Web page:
Cancelling Brexit might spark a hard right backlash. But delivering Brexit definitely will

We are so monumentally screwed.

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Would scrapping Brexit spark a backlash from the far right? Would keeping Britain in the European Union, even via the same democratic mechanism by which we voted to leave it, inevitably lead to votes for overtly racist parties, waves of protest, even violence?

Such is the contention of some of those now opposed to the “People’s Vote” campaign, which is calling for a public vote on the final Brexit deal in order to check that Britain really wants to leave the European Union, in the hope it’ll decide that it doesn’t.

I can’t honestly say I think they’re wrong, either. Referendums have a nasty habit of emboldening those whose views are least moderate, as Scotland discovered in 2014 and the whole of the UK found two years later. (The AV referendum radicalised nobody, of course, but only because nobody much cared in the first place.) The 2016 referendum may have killed Ukip – but it also shattered long-standing taboos against full-blown public bigotry. If we hold another, there must be at least chance it’ll make the latter problem worse, while giving hard right parties the grievance they need to become a force once again. And, really, would you bet against a far right backlash at this point in history?

Perhaps not. Nonetheless, I think this argument is bunk – not because cancelling Brexit couldn’t lead to a far right backlash, but because delivering it seems all but certain to.

Let’s remind ourselves of how things would go in the event of a No Deal Brexit. A government report, leaked earlier this month to the Sunday Times, warned that the Port of Dover would collapse “on day one”, unable to cope with the required checks on the goods coming into the country. “The supermarkets in Cornwall and Scotland will run out of food within a couple of days,” a government source told the paper. “Hospitals will run out of medicines within two weeks.”

And this was not even the most severe scenario presented to ministers, only the moderately-bad one. The Sunday Times, perhaps thankfully, didn’t elaborate on the “Armageddon” scenario.

Even if doomsday doesn’t come to pass, other, very visible problems seem highly likely. Brexit could mean the UK leaves the Euratom agreement, which governs the transport of radioactive materials of the sort used in medicine; and it’ll certainly hit NHS recruitment. So, NHS waiting times may grow.

And waiting times at airports almost certainly will. Well-paid jobs will go, as more companies follow Airbus’s lead and decide that access to the European market matters more than their presence in the UK. More poorly paid ones will open up, but it’s hard to imagine a burst of national enthusiasm for picking fruit. In a hundred tiny ways, Brexit will create a Britain that is very slightly worse.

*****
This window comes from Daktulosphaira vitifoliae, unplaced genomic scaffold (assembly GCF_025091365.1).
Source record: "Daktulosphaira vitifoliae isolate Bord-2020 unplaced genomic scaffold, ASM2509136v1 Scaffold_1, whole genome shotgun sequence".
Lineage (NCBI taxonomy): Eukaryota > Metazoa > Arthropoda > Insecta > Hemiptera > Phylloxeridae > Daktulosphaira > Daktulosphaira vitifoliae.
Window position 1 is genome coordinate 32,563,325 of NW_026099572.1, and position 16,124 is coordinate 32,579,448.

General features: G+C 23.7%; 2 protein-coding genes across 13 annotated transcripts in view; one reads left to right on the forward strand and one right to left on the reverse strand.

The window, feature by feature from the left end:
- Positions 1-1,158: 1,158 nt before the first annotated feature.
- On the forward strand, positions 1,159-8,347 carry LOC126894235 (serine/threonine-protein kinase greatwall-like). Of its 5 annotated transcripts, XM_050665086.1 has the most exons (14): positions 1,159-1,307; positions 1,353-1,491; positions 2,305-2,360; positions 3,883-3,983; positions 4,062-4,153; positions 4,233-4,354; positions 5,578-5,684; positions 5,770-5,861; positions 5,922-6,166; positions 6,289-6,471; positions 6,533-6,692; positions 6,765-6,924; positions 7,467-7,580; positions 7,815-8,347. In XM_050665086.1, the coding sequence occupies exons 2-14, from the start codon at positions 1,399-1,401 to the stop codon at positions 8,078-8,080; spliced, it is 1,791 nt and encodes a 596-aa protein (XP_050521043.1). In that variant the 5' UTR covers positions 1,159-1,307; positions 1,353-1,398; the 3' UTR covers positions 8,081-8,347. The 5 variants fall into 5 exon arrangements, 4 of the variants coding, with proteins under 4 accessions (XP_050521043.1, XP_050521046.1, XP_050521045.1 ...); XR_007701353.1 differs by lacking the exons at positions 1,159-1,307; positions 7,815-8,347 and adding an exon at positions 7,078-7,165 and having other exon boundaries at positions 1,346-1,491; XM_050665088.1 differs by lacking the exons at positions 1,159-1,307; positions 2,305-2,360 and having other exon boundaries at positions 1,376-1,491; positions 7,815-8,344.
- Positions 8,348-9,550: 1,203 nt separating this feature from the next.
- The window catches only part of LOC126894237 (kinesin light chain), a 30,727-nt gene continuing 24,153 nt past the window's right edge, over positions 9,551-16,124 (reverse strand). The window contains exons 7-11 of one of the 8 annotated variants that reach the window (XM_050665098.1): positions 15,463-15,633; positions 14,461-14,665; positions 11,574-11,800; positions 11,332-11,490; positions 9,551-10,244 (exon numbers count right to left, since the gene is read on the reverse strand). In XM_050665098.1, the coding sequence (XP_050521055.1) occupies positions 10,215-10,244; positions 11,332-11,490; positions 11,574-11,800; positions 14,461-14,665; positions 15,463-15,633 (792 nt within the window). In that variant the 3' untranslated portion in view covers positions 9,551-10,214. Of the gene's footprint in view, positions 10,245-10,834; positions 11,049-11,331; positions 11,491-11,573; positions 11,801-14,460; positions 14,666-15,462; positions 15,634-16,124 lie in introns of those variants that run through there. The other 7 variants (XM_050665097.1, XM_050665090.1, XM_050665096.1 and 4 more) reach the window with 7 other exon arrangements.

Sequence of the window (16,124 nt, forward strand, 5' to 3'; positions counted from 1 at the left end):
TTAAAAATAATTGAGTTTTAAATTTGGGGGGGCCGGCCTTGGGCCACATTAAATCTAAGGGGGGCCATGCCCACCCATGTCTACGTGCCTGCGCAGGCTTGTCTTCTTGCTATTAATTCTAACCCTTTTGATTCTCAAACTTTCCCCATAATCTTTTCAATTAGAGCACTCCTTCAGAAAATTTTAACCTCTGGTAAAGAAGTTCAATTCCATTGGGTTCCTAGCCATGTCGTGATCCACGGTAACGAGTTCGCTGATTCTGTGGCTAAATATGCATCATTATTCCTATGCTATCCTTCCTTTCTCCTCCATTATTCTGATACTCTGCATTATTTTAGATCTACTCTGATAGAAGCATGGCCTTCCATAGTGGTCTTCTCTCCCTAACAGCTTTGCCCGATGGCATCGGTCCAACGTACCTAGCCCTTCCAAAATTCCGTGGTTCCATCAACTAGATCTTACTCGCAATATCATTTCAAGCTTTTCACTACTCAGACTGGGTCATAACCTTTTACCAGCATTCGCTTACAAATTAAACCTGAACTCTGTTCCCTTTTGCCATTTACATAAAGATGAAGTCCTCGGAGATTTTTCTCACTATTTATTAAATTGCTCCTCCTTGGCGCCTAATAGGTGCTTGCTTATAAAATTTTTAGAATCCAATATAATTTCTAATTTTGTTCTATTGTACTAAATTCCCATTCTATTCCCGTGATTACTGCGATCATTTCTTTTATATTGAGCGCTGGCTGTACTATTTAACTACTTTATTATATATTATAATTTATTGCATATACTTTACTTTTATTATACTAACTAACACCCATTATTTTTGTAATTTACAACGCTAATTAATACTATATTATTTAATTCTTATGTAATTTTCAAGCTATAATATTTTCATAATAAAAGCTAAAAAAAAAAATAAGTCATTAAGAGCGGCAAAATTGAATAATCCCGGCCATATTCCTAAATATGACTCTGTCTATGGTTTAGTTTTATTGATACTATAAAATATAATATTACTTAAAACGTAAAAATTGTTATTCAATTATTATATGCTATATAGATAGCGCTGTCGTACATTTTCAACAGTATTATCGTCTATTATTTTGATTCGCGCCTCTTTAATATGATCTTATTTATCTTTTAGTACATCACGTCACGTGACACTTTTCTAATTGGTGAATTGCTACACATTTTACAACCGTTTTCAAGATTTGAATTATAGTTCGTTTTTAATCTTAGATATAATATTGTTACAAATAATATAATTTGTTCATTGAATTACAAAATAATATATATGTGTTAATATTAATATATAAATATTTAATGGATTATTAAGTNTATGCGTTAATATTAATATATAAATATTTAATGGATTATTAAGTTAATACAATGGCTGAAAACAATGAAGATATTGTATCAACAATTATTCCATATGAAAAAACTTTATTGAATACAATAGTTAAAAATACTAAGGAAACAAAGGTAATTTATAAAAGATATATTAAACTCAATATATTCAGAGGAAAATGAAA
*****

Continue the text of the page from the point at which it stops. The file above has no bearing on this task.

When these problems come to pass, who do you think the Brexiteers will blame? Can you imagine Boris Johnson appearing on TV to admit that he’d arsed it up? A statement from Michael Gove, announcing he’s been wrong all along?

Of course not. The culprits will be wicked foreign bureaucrats, plotting to ruin things for decent, honest Britons once again. Or it’ll be the fault of the prime minister for betraying the cause, or the civil service, for sabotaging it. Economic crisis, perfidious foreigners, enemies within – if you can come up with better pre-conditions for a hard right revival, I pray I never live to see them.

Perhaps we won't get an economically ruinous Hard Brexit, though. Perhaps we'll stay in the single market, and the customs union, and all the other less famous but vital European institutions, and none of that will come to pass.

Even in the unlikely event that the Tory Brexiteers accept this, though, persuading the EU27 to agree such a deal will probably require ongoing freedom of movement, large payments to Brussels or, most likely, both. In such a scenario we may avoid any sudden economic collapse – but the perfidious foreigners and enemies within parts of the backdrop would still be there, and you can be damn sure Nigel Farage will be available to point to them hourly.

The bottom line is, it’s hard to see any plausible scenario that won’t disappoint Brexiteers, and lead to cries of betrayal. They were promised an impossible combination, of more money and fewer immigrants, greater influence and greater control. But they can’t have all those things: real life requires compromise, and utopia does not exist. When that penny drops, they’re going to be angry – and some of them are going to lash out.

So, yes: cancelling Brexit might trigger a hard right backlash. But I can see no way that delivering it won’t do the same. The only difference is, we’ll have less stuff when it happens.

Jonn Elledge edits the New Statesman's sister site CityMetric, and writes for the NS about subjects including politics, history and Brexit. You can find him on Twitter or Facebook.